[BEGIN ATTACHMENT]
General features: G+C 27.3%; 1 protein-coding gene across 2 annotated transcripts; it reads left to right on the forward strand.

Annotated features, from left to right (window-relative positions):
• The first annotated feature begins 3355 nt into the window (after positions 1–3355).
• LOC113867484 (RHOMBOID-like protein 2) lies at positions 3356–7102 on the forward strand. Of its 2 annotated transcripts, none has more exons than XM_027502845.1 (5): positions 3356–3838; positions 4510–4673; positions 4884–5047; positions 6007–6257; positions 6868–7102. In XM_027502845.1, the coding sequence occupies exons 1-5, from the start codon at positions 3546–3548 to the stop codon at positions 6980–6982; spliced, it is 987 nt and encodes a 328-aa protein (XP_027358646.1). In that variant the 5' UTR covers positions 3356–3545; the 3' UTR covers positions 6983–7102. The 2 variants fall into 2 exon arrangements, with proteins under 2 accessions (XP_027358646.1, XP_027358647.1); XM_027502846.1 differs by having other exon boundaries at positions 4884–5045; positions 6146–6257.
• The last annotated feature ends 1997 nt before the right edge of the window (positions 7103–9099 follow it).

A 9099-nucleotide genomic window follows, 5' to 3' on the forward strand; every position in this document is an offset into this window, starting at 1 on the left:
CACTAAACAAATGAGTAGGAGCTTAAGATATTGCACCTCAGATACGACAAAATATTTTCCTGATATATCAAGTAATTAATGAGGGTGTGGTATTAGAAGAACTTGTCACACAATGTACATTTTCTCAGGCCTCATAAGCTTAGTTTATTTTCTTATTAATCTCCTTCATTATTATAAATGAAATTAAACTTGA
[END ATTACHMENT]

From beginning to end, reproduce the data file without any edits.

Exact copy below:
General features: G+C 27.3%; 1 protein-coding gene across 2 annotated transcripts; it reads left to right on the forward strand.

Annotated features, from left to right (window-relative positions):
• The first annotated feature begins 3355 nt into the window (after positions 1–3355).
• LOC113867484 (RHOMBOID-like protein 2) lies at positions 3356–7102 on the forward strand. Of its 2 annotated transcripts, none has more exons than XM_027502845.1 (5): positions 3356–3838; positions 4510–4673; positions 4884–5047; positions 6007–6257; positions 6868–7102. In XM_027502845.1, the coding sequence occupies exons 1-5, from the start codon at positions 3546–3548 to the stop codon at positions 6980–6982; spliced, it is 987 nt and encodes a 328-aa protein (XP_027358646.1). In that variant the 5' UTR covers positions 3356–3545; the 3' UTR covers positions 6983–7102. The 2 variants fall into 2 exon arrangements, with proteins under 2 accessions (XP_027358646.1, XP_027358647.1); XM_027502846.1 differs by having other exon boundaries at positions 4884–5045; positions 6146–6257.
• The last annotated feature ends 1997 nt before the right edge of the window (positions 7103–9099 follow it).

A 9099-nucleotide genomic window follows, 5' to 3' on the forward strand; every position in this document is an offset into this window, starting at 1 on the left:
CACTAAACAAATGAGTAGGAGCTTAAGATATTGCACCTCAGATACGACAAAATATTTTCCTGATATATCAAGTAATTAATGAGGGTGTGGTATTAGAAGAACTTGTCACACAATGTACATTTTCTCAGGCCTCATAAGCTTAGTTTATTTTCTTATTAATCTCCTTCATTATTATAAATGAAATTAAACTTGA